Sai Wai Yan was playing cards on a sidewalk. Aye Myat Thu was eating a coconut in her garden. Thwalahar was on the frontline of a protest. By sunset on 27 March 2021 all three children would be shot dead.
That morning in Naypyidaw, the purpose-built capital, a military parade celebrated Armed Forces Day, an annual commemoration of resistance against Japanese occupation. Thousands of soldiers marched with rifles, swords and flags. Watching the pageantry were eight foreign representatives – from nations including Russia, China and India – less than two months after Myanmar’s elected government had been deposed.
In a speech to the crowd, Min Aung Hlaing, the army chief-turned-coup leader, said the military would protect the people and strive for democracy. Away from the fanfare, in cities countrywide, elite army divisions had been unleashed on peaceful protesters demanding an end to junta rule.
None of the families ever considered pursuing justice for their children. Retrieving their bodies alone was an ordeal
SAI WAI YAN
It was a hot Saturday afternoon in Yangon. On a quiet residential street, three doors down from his house, Sai Wai Yan chatted with friends. At around 2.00pm a military truck pulled over, a few soldiers jumped out and fired into the air. The children scattered: Sai Wai Yan, 13, clasped his younger friend Thar Pu’s hand to stay together. But the older boy fell to the ground, said eyewitnesses: he had been struck by a bullet on the back of his head.
The evening before, in a special announcement on state TV, the junta had warned protesters that they risked being shot in the head or back.
Sai Wai Yan had not been protesting. Nor had anyone else at the spot where he played.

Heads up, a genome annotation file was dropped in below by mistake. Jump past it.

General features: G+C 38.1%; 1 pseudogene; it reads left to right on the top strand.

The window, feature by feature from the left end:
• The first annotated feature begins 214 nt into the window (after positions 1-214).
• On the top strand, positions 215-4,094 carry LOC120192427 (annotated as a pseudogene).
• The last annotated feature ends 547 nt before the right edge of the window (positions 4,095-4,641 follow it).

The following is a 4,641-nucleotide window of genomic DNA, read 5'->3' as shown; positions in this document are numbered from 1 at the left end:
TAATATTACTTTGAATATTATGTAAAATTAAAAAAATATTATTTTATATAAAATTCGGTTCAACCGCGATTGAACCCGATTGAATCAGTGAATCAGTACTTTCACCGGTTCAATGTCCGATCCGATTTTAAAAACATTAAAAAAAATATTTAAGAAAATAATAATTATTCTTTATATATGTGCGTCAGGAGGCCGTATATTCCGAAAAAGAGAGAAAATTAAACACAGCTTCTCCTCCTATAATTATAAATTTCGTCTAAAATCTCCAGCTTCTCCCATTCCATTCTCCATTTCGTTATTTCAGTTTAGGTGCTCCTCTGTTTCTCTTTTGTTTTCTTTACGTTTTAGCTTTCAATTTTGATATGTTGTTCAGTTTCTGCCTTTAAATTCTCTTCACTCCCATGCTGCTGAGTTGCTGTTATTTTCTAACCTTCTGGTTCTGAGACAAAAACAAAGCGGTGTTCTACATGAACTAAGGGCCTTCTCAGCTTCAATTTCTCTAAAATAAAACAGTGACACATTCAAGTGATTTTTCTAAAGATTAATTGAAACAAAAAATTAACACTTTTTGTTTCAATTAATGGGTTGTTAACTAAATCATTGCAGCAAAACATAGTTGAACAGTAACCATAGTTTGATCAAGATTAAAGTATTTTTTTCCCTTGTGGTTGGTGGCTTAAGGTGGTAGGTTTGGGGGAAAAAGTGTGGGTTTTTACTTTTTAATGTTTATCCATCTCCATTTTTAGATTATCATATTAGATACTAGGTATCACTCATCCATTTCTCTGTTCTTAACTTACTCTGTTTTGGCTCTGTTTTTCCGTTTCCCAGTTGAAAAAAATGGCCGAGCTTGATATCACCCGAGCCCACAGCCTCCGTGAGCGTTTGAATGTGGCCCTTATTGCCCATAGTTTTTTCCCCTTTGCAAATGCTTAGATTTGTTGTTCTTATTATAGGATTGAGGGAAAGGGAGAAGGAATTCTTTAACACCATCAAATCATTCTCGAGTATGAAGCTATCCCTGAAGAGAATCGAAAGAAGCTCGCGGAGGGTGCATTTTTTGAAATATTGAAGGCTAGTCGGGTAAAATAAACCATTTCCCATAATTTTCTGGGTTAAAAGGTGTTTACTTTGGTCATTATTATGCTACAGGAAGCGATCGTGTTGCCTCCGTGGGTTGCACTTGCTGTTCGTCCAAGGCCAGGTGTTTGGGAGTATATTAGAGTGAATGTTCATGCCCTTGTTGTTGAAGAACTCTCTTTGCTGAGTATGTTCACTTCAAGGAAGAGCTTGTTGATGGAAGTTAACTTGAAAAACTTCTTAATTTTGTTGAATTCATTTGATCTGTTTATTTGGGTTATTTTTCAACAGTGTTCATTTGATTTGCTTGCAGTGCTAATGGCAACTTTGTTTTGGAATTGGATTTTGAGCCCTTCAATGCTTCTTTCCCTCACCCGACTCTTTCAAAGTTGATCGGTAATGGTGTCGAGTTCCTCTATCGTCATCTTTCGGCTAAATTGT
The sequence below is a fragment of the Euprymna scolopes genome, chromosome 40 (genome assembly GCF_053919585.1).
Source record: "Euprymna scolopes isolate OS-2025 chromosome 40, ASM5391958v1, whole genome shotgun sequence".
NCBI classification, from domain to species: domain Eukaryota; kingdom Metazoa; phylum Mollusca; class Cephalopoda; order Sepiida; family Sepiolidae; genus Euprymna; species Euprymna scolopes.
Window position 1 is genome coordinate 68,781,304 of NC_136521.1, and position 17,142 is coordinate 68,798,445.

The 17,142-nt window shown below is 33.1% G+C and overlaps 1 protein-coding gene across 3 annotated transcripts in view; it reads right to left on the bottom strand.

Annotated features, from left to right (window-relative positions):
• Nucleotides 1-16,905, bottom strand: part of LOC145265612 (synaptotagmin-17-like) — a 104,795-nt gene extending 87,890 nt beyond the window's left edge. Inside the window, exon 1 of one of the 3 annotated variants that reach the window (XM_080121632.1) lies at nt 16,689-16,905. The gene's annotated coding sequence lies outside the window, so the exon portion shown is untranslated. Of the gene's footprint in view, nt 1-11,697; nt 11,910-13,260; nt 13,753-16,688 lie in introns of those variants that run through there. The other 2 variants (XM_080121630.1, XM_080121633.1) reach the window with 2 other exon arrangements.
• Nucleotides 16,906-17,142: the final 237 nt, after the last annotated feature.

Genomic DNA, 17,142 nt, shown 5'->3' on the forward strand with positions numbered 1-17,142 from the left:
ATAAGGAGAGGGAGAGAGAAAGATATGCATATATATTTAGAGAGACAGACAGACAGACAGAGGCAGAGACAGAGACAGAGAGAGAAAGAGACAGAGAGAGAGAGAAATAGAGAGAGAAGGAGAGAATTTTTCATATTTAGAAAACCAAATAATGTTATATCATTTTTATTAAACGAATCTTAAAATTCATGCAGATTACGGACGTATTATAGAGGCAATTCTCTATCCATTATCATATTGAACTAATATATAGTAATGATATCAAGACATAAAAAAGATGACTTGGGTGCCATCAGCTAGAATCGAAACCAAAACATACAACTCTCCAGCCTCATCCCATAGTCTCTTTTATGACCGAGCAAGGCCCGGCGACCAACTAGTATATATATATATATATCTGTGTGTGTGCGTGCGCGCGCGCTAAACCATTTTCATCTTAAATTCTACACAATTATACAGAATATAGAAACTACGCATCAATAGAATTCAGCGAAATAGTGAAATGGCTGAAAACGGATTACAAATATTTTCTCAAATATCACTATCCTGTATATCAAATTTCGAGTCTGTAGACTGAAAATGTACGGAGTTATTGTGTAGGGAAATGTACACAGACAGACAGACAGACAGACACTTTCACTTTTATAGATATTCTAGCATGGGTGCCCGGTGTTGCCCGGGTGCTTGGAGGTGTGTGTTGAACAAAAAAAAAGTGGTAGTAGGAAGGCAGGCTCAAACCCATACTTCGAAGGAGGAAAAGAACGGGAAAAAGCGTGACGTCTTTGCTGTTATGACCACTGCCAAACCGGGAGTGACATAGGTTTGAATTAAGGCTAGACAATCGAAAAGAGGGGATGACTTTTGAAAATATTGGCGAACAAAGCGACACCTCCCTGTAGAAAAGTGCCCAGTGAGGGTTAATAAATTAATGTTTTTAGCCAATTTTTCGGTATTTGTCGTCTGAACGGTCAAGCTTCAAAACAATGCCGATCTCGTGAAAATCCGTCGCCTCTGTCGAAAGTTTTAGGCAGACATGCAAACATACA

Around 200 kilometres west of Yangon, a 16-year-old schoolboy told his mother he was popping out for breakfast.
Instead he took his place in the front row of a hundreds-strong rally in Pathein, the largest city in the lush and low-lying Ayeyarwady delta region.
Unknown to his family, Htet Myat Thwin, known as Thwalahar, had joined what a new generation of protesters called a defence team, whose job it was to form a barrier against the soldiers. They had come of age in a Myanmar freer than their parents had ever seen and were ready to take huge risks to safeguard their future.
Their makeshift wooden or plastic shields, though, were little match for the army’s water cannons, live rounds and snipers.
At around 10.30am Thwalahar was shielding a female protester at a downtown rally. They were chased off an arterial road and were running down a small alley when security forces shot him in the lower back. A family in the lane helped him into their home and called an ambulance. But he died on the way to hospital.
That’s what Thawka Htun, Thwalahar’s aunt, learned the next day, from the doctor who was with the teen during his last moments. ‘We didn’t realize he was so deep into the movement,’ she said.